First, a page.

It looks like you're using an Ad Blocker.
Please white-list or disable AboveTopSecret.com in your ad-blocking tool.
Some features of ATS will be disabled while you continue to use an ad-blocker.
originally posted by: qmantoo
I thought that these cameras on the rovers did not have an automatic focus and f-stop ability. I thought they were fixed infinity focus and everything over about 1m was in focus?
Please someone correct me if I am wrong.
One camera, referred to as the Mastcam-34 (M-34), has a ~34 mm focal length, f/8 lens that illuminates a 15° square field-of-view (FOV), 1200 × 1200 pixels on the 1600 × 1200 pixel detector. The other camera, the Mastcam-100 (M-100), has a ~100 mm focal length, f/10 lens that illuminates a 5.1° square, 1200 × 1200 pixel FOV. Both cameras can focus between 2.1 m (nearest view to the surface) and infinity.
Why is the background out of focus and the foreground in focus?
originally posted by: fartsmeller46
...Here`s a pic,gigapan.com... there`s some interesting stuff on here, but zoom in and try to make the details out. THEY HAVE OBSCURED THE FINE DETAILS THROUGH PHOTO MANIPULATION! AARGH!!!
Hey NASA! We`re not children and i promise we can handle it! But you`re not concerned about us are you? Knowledge is power and this is all about being 1 up on the public.
originally posted by: qmantoo
A fixed f10 lens does not have an aperture so the depth of field does not vary.
As you quoted the focus is set from 2m to infinity
I suspect we dont have any learned folks coming forth to give us explanations is because there is no explanation,
Why is the background out of focus in this image taken by the mastcam?
Some of the new features that the Mastcam system will bring to Mars are: Active focus capability: A lens group is mechanically actuated for focus between 2 m and infinity.
originally posted by: qmantoo
...Nasa have a way of making statements (about the wind etc) which can be interpreted in various ways depending on the circumstances and for a bunch of scientists that is surprising, but for a bunch of PR and marketing men it is not at all surprising.
The full range of focus requires between 45 and 60 seconds, but autofocus around a predicted focus point can be accomplished much faster.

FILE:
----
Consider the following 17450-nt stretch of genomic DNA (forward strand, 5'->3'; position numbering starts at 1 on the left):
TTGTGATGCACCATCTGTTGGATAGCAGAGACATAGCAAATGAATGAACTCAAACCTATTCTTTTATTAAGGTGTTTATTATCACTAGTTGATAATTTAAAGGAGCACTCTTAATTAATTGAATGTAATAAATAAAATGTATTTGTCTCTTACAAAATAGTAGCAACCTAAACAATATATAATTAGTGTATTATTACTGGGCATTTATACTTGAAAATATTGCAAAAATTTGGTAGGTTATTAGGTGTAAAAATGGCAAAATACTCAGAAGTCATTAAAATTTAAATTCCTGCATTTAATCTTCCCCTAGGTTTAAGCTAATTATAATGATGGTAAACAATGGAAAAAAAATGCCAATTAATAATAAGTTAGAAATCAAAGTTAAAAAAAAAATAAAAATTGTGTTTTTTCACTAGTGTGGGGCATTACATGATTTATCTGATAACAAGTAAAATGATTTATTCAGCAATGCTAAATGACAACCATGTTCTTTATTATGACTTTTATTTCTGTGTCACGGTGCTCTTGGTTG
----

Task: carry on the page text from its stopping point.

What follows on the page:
The cameras include auto- and commanded-focus capability and auto- and commanded-exposure control. Radiometric accuracy is < 10-15%, and precision 5-8%. Exposure times are expected to vary from a few tens of msec to a couple of hundred msec, depending on the band-pass filter and the desired signal-to-noise ratio.
Some of the new features that the Mastcam system will bring to,Mars are:
- Active focus capability: A lens group is mechanically actuated for focus between 2 m and infinity...
...Variable focal length, though originally planned, will not be part of Mastcam's capabilities.
Focus Drive System
The focus mechanism, shown in Figure 9, moves the focus lens group with the following drive system:
1) the stepper motor rotates a pinion gear through the Oldham coupler; 2) the pinion gear drives a smaller 8 spur gear, increasing speed to meet focus speed requirements, supported by a duplex pair of angular contact ball bearings; 3) the spur gear rotates a 2-start lead screw through a custom 2-start helical flexible coupling; and 4 )the lead screw drives the focus group axially along a linear bearing via a lead screw nut captured within the focus lens cell subassembly. The lead screw is made from stainless steel; the lead screw nut is brass, which prevents lead screw wear. Wear debris from the brass nut, potentially detrimental to optical performance, was shown in tests to be adequately contained within the lubricant grease mixture. The focus group motion is limited by hardstops that contact the linear bearing slide at both ends of the travel range.